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Home > Category Index for Science Quotations > Category Index P > Category: Politics

Politics Quotes (112 quotes)


Die Politik ist keine Wissenschaft, wie viele der Herren Professoren sich einbilden, sondern eine Kunst, sie ist ebensowenig.
Politics is not a science, as many of the professors imagine, but an art, it is just like that.
Original German in Otto von Bismarck, Horst Kohl, Bismarckreden: 1847-1895 (1899), 255. As quoted in translation in William Roscoe Thayer 'Cavour and Bismarck', The Atlantic (Mar 1909), 103, 343.
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Interviewer: Is there any science that's not wrapped in politics?
Seitz: Oh, there are some things. The disappearance of the frog—as you know, the frog is dying worldwide. … I don't think that has had any political repercussions other than the fact that that is happening.
Interview on PBS Frontline website.
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La politique est … la science de la production.
Politics is … the science of production.
In De L'Industrie (1816). As seen in extract reprinted in M.G. Hubbard, Saint-Simon: sa víe et ses travaux (1857), 156–157.
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[When asked “Dr. Einstein, why is it that when the mind of man has stretched so far as to discover the structure of the atom we have been unable to devise the political means to keep the atom from destroying us?”] That is simple, my friend. It is because politics is more difficult than physics.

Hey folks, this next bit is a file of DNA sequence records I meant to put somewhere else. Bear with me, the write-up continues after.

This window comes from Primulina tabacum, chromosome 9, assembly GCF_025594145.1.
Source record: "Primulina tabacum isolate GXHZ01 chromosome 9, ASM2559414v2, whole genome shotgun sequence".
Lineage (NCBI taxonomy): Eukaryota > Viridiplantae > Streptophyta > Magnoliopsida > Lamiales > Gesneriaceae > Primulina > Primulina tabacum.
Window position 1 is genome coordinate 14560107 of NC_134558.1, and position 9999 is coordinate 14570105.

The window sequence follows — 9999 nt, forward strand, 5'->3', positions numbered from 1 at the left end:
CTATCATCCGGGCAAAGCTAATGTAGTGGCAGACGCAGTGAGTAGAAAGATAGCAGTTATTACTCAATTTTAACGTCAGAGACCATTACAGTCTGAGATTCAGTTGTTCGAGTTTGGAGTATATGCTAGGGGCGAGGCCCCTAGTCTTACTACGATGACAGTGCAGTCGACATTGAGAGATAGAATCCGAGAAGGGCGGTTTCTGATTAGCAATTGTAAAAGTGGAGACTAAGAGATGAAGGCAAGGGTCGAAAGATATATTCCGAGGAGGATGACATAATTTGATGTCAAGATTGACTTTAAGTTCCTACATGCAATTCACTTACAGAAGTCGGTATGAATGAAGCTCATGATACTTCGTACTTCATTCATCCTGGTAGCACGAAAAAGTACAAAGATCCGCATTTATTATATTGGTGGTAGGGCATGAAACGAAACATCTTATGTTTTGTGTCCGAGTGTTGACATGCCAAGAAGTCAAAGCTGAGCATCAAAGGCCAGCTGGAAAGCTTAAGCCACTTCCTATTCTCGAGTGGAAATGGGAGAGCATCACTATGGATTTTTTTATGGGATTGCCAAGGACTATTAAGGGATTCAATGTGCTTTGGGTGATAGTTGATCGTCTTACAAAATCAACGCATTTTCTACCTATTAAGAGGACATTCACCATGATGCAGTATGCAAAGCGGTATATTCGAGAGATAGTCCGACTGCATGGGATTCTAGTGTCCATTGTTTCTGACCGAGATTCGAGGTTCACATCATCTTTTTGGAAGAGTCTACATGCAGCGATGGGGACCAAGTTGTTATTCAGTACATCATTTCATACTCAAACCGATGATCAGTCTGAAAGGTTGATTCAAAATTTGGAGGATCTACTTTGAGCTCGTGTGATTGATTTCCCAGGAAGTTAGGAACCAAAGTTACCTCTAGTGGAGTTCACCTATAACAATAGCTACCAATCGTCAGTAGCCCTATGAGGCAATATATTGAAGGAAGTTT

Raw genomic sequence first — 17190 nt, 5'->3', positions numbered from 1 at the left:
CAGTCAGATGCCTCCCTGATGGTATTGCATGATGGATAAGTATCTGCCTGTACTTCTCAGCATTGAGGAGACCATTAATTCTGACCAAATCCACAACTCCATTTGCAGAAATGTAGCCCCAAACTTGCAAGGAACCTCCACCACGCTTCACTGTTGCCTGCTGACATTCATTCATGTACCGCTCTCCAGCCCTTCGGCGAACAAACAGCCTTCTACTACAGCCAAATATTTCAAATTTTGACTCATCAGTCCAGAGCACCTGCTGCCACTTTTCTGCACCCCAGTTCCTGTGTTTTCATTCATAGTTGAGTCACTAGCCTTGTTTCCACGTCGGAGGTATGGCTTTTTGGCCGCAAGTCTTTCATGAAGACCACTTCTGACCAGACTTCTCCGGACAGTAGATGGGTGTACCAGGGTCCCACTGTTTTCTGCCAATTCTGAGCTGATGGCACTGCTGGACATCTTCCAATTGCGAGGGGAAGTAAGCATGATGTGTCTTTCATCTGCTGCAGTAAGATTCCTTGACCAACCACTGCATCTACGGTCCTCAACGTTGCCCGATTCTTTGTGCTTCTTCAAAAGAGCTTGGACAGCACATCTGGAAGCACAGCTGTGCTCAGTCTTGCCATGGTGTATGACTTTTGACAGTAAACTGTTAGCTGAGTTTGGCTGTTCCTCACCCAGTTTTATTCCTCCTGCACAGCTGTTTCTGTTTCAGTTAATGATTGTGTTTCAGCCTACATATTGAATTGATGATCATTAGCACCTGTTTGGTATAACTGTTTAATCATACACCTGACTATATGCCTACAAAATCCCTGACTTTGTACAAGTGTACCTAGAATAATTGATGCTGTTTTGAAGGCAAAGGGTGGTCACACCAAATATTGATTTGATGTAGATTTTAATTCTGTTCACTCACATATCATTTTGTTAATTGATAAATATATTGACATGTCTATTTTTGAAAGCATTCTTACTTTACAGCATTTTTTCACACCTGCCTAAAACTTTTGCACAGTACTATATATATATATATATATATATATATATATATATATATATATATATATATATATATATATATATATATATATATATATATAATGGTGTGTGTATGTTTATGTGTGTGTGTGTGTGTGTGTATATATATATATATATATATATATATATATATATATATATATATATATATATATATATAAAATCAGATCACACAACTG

Einstein’s answer to a conferee at a meeting at Princeton, N.J. (Jan 1946), as recalled by Greenville Clark in 'Letters to the Times', in New York Times (22 Apr 1955), 24.
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A great man, [who] was convinced that the truths of political and moral science are capable of the same certainty as those that form the system of physical science, even in those branches like astronomy that seem to approximate mathematical certainty.
He cherished this belief, for it led to the consoling hope that humanity would inevitably make progress toward a state of happiness and improved character even as it has already done in its knowledge of the truth.
Describing administrator and economist Anne-Robert-Jacques Turgot in Essai sur l’application de l’analyse à la probabilité des décisions rendues à la pluralité des voix (1785), i. Cited epigraph in Charles Coulston Gillispie, Science and Polity in France: The End of the Old Regime (2004), 3